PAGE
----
CHICAGO Feb 18 U.S. farmers hoping to use
drones to locate lost livestock or monitor trouble spots in
their fields were disappointed by what they say are overly
restrictive commercial drone rules proposed Sunday by the
Federal Aviation Administration.
Two of the long-awaited draft rules were singled out for
particular criticism: a requirement that pilots remain in visual
contact with their drones at all times and a height restriction
that limits the crafts to flying no more than 500 feet above
ground. These constraints, farmers and drone operators say,
would limit a drone's range - and consequently its usefulness.
Leading drone makers PrecisionHawk and Trimble Navigation
Limited, farm data services firms, including ones run
by Monsanto and FarmLogs, and even some federal
lawmakers are saying the proposed rules could delay the
development of drone-assisted agriculture in the United States
if they are finalized as currently written.
The FAA said farmers can address the line-of-sight
limitation by placing spotters to track a drone's pilot.
Idaho farmer Robert Blair, who in January received the FAA's
first exemption for drone use on a commercial farm, said the new
rules would require him to fly 10 separate drone missions to
cover his 1,300 acres, since he would have to continuously shift
locations in order to keep his drone within sight.
Under the proposed rules, Blair told Reuters: "There's no
way we can cover the ground we need to cover" economically.
Even so, investors in precision farming say the new rules
are friendlier to farmers than they are to Amazon.com Inc.
The e-commerce giant, which plans to use drones for
package delivery, has indicated it may launch its first drone
deliveries in overseas markets rather than wait for broader
approvals from the FAA.
"People are looking for where the opportunities are ... and
agriculture is it," said Rob Leclerc, chief executive of
AgFunder, an online platform for investors in agriculture
DELAYS CAUSE TROUBLE
Many agricultural drones initially will be used to identify
trouble spots in fields or snap high-definition images of crops
for plant health analysis, jobs suited for the small drones
(weighing no more than 55 pounds) allowed under the proposed
rules. Drones also can be used to gather evidence for
For some farmers, the new rules will give FAA validation to
practices they already have deployed. Despite a current ban on
most commercial drone uses, classes teaching farmers how to use
the unmanned aircrafts have flourished at rural colleges, and a
bevy of YouTube videos stands as evidence that some farmers
already have begun piloting them.
Still, it could take two years before the new FAA rules,
announced Sunday, take full effect. Such delays could strain
cash-strapped startups, which could be out of business before
the market booms, say industry analysts.
Even now, companies that have invested in drone technology
are feeling strains.
"It's been difficult for us," said Jim Kirkland, general
counsel and vice president of equipment maker Trimble Navigation
Ltd, which received an FAA exemption from the ban on commercial
drone use in December and has made a series of acquisitions
aimed at beefing up its technology.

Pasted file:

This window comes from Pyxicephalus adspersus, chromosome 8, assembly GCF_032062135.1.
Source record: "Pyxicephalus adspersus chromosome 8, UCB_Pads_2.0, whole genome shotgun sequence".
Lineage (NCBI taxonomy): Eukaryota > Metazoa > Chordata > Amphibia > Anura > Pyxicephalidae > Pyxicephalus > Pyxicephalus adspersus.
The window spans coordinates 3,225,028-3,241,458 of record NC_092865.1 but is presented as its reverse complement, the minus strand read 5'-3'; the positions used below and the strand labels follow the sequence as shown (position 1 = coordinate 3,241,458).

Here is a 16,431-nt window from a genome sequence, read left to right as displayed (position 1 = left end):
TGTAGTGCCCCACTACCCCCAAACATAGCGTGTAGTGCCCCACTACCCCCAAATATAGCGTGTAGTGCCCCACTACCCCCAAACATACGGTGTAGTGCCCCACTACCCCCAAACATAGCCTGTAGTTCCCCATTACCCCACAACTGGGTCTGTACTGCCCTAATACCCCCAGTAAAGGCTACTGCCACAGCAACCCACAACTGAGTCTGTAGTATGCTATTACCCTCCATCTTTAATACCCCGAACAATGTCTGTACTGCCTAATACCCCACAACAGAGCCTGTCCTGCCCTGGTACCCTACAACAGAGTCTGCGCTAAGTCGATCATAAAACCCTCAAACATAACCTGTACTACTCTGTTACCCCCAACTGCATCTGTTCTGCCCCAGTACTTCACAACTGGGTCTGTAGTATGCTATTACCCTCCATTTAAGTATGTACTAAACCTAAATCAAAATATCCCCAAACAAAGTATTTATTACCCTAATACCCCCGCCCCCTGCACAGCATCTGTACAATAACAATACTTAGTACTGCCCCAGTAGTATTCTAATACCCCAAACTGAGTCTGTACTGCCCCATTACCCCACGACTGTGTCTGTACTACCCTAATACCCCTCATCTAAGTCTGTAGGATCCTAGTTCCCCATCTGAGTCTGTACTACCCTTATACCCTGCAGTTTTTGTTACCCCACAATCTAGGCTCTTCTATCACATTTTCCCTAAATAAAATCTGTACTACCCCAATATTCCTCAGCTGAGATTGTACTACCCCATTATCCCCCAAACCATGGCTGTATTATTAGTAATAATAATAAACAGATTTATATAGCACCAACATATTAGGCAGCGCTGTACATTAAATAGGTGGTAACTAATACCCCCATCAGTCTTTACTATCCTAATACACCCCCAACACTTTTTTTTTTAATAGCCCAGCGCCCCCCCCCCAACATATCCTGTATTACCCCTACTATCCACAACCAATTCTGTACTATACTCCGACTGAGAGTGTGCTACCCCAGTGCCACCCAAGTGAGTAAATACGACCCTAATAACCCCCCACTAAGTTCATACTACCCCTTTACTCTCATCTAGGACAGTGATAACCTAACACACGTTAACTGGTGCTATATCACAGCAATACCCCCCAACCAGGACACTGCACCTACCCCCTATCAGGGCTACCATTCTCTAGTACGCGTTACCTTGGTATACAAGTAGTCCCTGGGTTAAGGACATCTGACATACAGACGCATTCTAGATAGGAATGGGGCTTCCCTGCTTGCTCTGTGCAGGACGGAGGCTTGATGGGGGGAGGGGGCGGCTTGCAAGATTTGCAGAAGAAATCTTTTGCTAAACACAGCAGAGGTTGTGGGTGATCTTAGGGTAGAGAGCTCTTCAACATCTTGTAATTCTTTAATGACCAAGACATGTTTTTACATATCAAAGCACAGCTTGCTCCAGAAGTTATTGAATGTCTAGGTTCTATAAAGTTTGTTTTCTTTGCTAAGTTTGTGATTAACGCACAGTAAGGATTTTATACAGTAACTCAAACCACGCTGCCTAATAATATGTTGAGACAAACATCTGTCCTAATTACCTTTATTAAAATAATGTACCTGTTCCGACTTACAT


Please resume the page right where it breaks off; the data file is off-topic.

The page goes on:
"We bought this business several years ago and we fly these
elsewhere in the world," Kirkland said. "And certainly we
haven't gotten the revenue out of it that we could if rules had
been in place."
The delay also is giving opportunities for competing
technologies, such as micro-satellites, to take root, said
attorney Roger Royse, founder of the industry group Silicon
By the time comprehensive rules are in place, larger
competitors likely will have absorbed upstarts and be positioned
to dominate the market, some industry experts say.
Florida-based Pravia LLC received an FAA exemption this
month to fly drones over 10 crop test sites in seven states
operated by seed company Syngenta AG. And Monsanto's
Climate Corp has applied for an FAA exemption to use drones
"We're certainly going to be testing different applications
of the [unmanned aerial systems] tools," Climate Corp chief
executive David Friedberg told Reuters.
With the regulatory outlook uncertain and no quick payoff in
sight, outside investment in drone technology has been modest.
Last year, 19 different drone or drone-related firms in the U.S.
and abroad received a total of $88.5 million in funding from
venture capitalists and other investors, according to AgFunder
research. All identified agriculture as a key market.
Among them: PrecisionHawk announced a $10 million Series B
round of fund-raising in November of 2014, which included
investments from venture capital firm Millennium Technology
Value Partners, Red Hat Inc. co-founder Robert "Bob"
Young and Intel Capital, the venture capital arm of chipmaker
To date, the drone maker has seen its farming business grow
abroad, in Canada, Latin America and Asia, where regulation has
been less restrictive. Now that the FAA has proposed its
regulations, PrecisionHawk plans to increase its hiring in the
U.S. this year, said spokeswoman Lia Reich.
The FAA has opened a 60-day public comment period, after
which it may consider changes to the proposed rules. Final
regulations might not be in place for two years.
"It's movement," Reich said. "Any movement is a positive
(Editing by David Greising and Sue Horton)